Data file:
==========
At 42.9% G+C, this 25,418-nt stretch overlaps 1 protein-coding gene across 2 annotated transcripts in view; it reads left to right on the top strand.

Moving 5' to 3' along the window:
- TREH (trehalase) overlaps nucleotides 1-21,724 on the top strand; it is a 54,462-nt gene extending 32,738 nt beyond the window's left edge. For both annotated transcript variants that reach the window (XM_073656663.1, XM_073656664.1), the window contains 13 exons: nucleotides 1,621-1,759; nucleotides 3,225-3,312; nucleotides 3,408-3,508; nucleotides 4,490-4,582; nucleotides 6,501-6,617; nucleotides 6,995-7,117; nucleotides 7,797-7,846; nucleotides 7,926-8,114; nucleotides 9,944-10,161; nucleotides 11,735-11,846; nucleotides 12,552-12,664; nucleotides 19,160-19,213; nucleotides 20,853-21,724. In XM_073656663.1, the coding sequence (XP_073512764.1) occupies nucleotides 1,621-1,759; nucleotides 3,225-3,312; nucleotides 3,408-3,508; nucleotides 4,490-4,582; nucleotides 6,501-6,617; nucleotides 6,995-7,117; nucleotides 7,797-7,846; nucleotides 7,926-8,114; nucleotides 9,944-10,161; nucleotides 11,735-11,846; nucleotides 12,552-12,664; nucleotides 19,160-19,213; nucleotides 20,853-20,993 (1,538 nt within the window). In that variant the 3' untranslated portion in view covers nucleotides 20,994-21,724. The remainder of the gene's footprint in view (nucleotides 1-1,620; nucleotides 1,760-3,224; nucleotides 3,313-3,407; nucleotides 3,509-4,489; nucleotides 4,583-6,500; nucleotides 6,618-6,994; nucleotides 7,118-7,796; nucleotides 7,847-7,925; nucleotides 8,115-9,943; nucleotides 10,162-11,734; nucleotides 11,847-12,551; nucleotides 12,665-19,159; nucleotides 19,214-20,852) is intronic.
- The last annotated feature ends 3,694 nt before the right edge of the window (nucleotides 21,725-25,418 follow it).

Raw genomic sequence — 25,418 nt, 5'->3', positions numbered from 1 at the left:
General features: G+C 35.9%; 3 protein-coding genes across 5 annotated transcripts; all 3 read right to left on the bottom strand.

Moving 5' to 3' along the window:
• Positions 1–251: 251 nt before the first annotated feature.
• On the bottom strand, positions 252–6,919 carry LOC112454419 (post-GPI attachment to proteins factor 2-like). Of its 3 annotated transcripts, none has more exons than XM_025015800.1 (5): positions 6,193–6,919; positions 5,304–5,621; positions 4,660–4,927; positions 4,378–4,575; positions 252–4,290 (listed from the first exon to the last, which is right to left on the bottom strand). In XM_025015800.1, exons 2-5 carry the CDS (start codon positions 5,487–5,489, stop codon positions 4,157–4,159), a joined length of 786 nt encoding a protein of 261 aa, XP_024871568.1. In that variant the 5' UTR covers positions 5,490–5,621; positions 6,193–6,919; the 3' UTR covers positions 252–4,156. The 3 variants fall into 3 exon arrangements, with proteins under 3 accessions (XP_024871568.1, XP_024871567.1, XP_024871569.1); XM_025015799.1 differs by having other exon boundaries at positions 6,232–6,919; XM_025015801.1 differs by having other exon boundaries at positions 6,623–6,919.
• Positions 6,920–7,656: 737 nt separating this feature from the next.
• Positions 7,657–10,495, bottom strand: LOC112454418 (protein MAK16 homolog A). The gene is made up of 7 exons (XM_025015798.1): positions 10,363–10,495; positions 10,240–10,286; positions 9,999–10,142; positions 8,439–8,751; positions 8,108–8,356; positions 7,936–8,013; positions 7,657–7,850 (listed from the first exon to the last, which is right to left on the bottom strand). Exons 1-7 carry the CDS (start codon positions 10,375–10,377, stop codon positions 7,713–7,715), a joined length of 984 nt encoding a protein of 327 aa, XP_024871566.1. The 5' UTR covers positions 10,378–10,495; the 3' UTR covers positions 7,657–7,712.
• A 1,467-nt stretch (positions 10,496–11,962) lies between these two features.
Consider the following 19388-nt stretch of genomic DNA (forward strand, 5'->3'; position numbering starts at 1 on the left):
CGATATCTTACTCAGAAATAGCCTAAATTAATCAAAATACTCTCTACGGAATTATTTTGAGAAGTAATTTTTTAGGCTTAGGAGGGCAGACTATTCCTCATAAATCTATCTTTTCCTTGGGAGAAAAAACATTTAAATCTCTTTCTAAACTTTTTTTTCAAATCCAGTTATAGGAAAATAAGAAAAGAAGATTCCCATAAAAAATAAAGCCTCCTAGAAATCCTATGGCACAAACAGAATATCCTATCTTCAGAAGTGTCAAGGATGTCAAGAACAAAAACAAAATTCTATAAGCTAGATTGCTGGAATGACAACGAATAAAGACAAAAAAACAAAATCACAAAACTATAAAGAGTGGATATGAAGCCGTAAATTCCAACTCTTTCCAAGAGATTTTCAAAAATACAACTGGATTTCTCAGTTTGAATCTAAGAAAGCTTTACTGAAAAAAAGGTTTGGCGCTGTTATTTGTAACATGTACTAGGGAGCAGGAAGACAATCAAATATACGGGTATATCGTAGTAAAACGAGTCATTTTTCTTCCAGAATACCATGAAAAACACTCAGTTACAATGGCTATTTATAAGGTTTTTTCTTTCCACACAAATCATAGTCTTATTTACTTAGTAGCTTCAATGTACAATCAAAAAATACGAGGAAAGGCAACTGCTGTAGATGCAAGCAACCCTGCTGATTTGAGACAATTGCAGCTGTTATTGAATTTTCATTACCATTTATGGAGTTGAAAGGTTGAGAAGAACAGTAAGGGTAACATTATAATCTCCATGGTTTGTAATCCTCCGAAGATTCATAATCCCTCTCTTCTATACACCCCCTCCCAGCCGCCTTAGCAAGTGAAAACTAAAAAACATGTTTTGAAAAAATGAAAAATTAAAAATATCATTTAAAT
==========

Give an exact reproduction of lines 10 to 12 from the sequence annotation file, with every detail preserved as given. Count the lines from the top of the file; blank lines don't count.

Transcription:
• Positions 6,920–7,656: 737 nt separating this feature from the next.
• Positions 7,657–10,495, bottom strand: LOC112454418 (protein MAK16 homolog A). The gene is made up of 7 exons (XM_025015798.1): positions 10,363–10,495; positions 10,240–10,286; positions 9,999–10,142; positions 8,439–8,751; positions 8,108–8,356; positions 7,936–8,013; positions 7,657–7,850 (listed from the first exon to the last, which is right to left on the bottom strand). Exons 1-7 carry the CDS (start codon positions 10,375–10,377, stop codon positions 7,713–7,715), a joined length of 984 nt encoding a protein of 327 aa, XP_024871566.1. The 5' UTR covers positions 10,378–10,495; the 3' UTR covers positions 7,657–7,712.
• A 1,467-nt stretch (positions 10,496–11,962) lies between these two features.